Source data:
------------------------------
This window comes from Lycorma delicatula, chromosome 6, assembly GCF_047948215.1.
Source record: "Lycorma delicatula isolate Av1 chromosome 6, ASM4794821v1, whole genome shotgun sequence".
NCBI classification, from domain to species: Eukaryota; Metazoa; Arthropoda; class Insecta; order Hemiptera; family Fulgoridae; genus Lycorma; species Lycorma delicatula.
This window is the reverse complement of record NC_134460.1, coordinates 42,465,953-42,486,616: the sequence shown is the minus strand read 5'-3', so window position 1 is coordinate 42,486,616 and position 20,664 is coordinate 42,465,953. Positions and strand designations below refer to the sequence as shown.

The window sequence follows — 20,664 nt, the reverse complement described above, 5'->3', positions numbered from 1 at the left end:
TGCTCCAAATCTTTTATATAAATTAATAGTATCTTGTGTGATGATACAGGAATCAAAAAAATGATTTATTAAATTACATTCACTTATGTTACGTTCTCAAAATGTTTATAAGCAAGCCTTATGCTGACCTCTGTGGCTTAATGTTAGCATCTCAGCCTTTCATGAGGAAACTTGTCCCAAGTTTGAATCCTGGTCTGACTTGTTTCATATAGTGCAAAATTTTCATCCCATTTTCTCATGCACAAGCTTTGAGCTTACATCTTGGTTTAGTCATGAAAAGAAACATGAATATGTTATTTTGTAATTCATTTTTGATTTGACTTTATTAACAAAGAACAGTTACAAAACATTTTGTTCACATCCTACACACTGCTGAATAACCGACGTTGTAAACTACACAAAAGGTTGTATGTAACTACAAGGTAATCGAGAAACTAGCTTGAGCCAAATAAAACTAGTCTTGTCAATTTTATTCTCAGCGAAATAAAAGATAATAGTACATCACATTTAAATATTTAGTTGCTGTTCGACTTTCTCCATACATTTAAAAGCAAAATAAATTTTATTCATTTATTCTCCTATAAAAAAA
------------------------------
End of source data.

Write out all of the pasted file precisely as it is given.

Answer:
This window comes from Lycorma delicatula, chromosome 6, assembly GCF_047948215.1.
Source record: "Lycorma delicatula isolate Av1 chromosome 6, ASM4794821v1, whole genome shotgun sequence".
NCBI classification, from domain to species: Eukaryota; Metazoa; Arthropoda; class Insecta; order Hemiptera; family Fulgoridae; genus Lycorma; species Lycorma delicatula.
This window is the reverse complement of record NC_134460.1, coordinates 42,465,953-42,486,616: the sequence shown is the minus strand read 5'-3', so window position 1 is coordinate 42,486,616 and position 20,664 is coordinate 42,465,953. Positions and strand designations below refer to the sequence as shown.

The window sequence follows — 20,664 nt, the reverse complement described above, 5'->3', positions numbered from 1 at the left end:
TGCTCCAAATCTTTTATATAAATTAATAGTATCTTGTGTGATGATACAGGAATCAAAAAAATGATTTATTAAATTACATTCACTTATGTTACGTTCTCAAAATGTTTATAAGCAAGCCTTATGCTGACCTCTGTGGCTTAATGTTAGCATCTCAGCCTTTCATGAGGAAACTTGTCCCAAGTTTGAATCCTGGTCTGACTTGTTTCATATAGTGCAAAATTTTCATCCCATTTTCTCATGCACAAGCTTTGAGCTTACATCTTGGTTTAGTCATGAAAAGAAACATGAATATGTTATTTTGTAATTCATTTTTGATTTGACTTTATTAACAAAGAACAGTTACAAAACATTTTGTTCACATCCTACACACTGCTGAATAACCGACGTTGTAAACTACACAAAAGGTTGTATGTAACTACAAGGTAATCGAGAAACTAGCTTGAGCCAAATAAAACTAGTCTTGTCAATTTTATTCTCAGCGAAATAAAAGATAATAGTACATCACATTTAAATATTTAGTTGCTGTTCGACTTTCTCCATACATTTAAAAGCAAAATAAATTTTATTCATTTATTCTCCTATAAAAAAA